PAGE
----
Fortnite developer and digital distribution giant Epic Games announced Wednesday that they had acquired the independent developer studio Psyonix, creators of the insanely popular game, Rocket League. While it doesn’t […]
Fortnite developer and digital distribution giant Epic Games announced Wednesday that they had acquired the independent developer studio Psyonix, creators of the insanely popular game, Rocket League.
While it doesn’t come to much surprise, noting that Psyonix has long had a working relationship with Epic Games dating back to their work with Epic on the Unreal Tournament franchise as well as other massive hits such as Gears of War and Mass Effect 3. Psyonix founder and studio director, Steve Hagewood, had this to say:
“We’ve been working closely with Epic since the early days of Unreal Tournament, and we’ve survived changing tides as partners, so combining forces makes sense in many ways. The potential of what we can learn from each other and accomplish together makes us truly excited for the future.”
Epic Games CEO Tim Sweeney said this in a statement:
“Psyonix has always been a part of the Epic family, and we’re happy to make it official. We have great respect for how Psyonix has built an excellent team and an incredible community around Rocket League.”
Psyonix did mention today in their official announcement that little will be changing with the game or the community, only stating that this acquisition would simply “grow the game in ways we couldn’t do on our own before.” This does seem like a logical good move for Psyonix and a huge win for Epic Games due to the massive popularity of Rocket League in the past years.
However, Epic Games decision to acquire exclusivity on a popular title post-release may add to the turf battle in the PC digital game distribution industry. As Epic Games continues to spend huge sums of money to undermine Valve’s dominance in PC game distribution through Steam.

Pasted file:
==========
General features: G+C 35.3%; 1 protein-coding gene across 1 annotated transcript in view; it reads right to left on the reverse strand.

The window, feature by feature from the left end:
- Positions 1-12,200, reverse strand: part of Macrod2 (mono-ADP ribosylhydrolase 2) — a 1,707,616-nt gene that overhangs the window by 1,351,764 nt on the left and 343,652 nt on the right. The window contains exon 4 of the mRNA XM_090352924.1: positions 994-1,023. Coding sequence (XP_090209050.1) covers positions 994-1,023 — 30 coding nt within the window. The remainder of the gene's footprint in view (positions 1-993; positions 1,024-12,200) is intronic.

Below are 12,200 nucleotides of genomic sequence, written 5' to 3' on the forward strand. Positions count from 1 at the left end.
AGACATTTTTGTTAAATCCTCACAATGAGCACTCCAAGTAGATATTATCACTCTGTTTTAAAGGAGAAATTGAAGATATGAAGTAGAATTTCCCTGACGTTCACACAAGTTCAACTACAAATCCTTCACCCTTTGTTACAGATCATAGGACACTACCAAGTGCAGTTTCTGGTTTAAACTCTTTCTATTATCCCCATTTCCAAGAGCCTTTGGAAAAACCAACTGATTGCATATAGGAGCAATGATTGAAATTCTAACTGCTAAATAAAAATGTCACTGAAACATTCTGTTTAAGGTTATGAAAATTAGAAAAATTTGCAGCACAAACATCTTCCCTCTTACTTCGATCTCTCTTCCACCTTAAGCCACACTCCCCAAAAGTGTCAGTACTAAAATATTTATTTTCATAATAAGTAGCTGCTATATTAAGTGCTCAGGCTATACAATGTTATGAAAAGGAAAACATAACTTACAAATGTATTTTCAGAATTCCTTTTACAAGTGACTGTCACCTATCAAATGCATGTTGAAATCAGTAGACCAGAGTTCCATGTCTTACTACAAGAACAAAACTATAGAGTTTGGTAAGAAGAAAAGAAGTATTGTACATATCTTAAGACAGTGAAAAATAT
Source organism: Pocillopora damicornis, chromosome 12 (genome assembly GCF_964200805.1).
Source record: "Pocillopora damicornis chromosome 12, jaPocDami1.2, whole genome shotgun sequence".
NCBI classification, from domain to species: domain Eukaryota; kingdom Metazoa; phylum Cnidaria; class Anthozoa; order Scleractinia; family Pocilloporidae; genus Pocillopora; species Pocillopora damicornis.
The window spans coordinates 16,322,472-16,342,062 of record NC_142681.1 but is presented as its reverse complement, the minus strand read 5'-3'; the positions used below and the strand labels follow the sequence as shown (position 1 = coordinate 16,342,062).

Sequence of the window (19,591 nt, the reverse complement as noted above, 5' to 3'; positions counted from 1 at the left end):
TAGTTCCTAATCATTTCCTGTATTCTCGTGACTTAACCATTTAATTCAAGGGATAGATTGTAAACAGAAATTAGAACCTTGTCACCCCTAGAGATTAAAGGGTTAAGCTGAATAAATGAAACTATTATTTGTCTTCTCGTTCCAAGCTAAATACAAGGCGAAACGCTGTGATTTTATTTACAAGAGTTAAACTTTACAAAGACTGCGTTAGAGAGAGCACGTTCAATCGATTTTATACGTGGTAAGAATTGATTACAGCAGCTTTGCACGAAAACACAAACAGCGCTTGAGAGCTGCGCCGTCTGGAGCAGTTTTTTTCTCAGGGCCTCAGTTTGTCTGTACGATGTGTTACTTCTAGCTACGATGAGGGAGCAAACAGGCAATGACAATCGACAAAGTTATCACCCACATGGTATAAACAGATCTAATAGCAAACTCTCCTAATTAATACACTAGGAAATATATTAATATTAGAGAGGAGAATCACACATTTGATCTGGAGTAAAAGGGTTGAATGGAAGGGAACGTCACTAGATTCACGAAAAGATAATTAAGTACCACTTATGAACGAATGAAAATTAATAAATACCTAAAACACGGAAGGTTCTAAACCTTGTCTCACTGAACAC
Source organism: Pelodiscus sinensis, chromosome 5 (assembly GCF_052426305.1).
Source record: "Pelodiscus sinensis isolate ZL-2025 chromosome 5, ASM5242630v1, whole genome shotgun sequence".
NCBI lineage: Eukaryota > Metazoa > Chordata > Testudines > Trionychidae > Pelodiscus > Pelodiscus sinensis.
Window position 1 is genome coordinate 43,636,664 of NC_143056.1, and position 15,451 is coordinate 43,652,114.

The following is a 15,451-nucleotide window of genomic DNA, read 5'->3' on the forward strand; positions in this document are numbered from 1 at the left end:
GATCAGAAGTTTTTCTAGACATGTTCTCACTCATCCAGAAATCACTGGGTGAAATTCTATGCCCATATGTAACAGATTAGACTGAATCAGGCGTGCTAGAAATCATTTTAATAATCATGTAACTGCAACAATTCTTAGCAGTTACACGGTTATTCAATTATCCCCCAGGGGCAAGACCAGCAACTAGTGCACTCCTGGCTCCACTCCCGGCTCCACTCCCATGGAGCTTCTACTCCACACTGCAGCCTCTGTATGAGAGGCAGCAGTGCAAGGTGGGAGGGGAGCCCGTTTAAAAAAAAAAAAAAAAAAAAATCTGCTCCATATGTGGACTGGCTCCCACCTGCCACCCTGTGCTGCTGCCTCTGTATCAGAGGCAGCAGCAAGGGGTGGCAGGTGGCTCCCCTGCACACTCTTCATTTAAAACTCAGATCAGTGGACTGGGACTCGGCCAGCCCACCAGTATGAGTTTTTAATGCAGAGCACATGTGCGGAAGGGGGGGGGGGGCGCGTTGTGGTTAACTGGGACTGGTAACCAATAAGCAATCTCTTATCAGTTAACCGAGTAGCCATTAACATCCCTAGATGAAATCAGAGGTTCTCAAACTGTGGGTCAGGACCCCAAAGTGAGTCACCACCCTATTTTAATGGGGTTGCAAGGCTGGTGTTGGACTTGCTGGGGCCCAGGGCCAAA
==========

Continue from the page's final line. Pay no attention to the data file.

In the gaming industry universe a total showdown has spun its way to existence and Epic Games has seemed to be on the offensive in the past year; leaving many to believe that an inevitably volatile situation in the gaming industry. As more studios take exclusivity deals with Epic Games, it could end up pushing Valve to make a move. This battle has been criticized as both good and bad for gamers.
As the industry moves continue to occur, it seems that eventually we will see some kind of exodus from one platform to the other, whichever giant breaks the other first.
In a post earlier today, Epic Games revealed the first game sales figures for an Epic exclusive, saying Saber Interactive’s survival game World War Z has sold more than 320,000 copies to since its April 16th release.
We will update with any more information in the digital game distribution battle between Epic Games and Valve.